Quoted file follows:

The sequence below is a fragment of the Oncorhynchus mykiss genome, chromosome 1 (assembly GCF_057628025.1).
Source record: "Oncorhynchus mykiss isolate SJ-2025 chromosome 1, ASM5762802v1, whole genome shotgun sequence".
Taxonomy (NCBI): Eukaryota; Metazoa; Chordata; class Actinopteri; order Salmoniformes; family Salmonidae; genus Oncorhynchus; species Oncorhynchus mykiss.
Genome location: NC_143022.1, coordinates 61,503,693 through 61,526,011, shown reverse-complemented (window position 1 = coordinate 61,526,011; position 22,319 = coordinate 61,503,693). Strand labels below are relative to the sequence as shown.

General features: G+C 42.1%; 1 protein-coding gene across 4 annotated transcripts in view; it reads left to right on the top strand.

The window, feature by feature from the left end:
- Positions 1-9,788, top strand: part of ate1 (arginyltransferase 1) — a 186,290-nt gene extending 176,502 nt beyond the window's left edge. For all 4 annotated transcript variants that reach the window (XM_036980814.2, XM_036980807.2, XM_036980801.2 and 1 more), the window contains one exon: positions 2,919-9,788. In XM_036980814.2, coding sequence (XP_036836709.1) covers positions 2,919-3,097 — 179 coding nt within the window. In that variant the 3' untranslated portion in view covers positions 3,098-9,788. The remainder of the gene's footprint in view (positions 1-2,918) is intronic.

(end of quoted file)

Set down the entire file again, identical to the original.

The sequence below is a fragment of the Oncorhynchus mykiss genome, chromosome 1 (assembly GCF_057628025.1).
Source record: "Oncorhynchus mykiss isolate SJ-2025 chromosome 1, ASM5762802v1, whole genome shotgun sequence".
Taxonomy (NCBI): Eukaryota; Metazoa; Chordata; class Actinopteri; order Salmoniformes; family Salmonidae; genus Oncorhynchus; species Oncorhynchus mykiss.
Genome location: NC_143022.1, coordinates 61,503,693 through 61,526,011, shown reverse-complemented (window position 1 = coordinate 61,526,011; position 22,319 = coordinate 61,503,693). Strand labels below are relative to the sequence as shown.

General features: G+C 42.1%; 1 protein-coding gene across 4 annotated transcripts in view; it reads left to right on the top strand.

The window, feature by feature from the left end:
- Positions 1-9,788, top strand: part of ate1 (arginyltransferase 1) — a 186,290-nt gene extending 176,502 nt beyond the window's left edge. For all 4 annotated transcript variants that reach the window (XM_036980814.2, XM_036980807.2, XM_036980801.2 and 1 more), the window contains one exon: positions 2,919-9,788. In XM_036980814.2, coding sequence (XP_036836709.1) covers positions 2,919-3,097 — 179 coding nt within the window. In that variant the 3' untranslated portion in view covers positions 3,098-9,788. The remainder of the gene's footprint in view (positions 1-2,918) is intronic.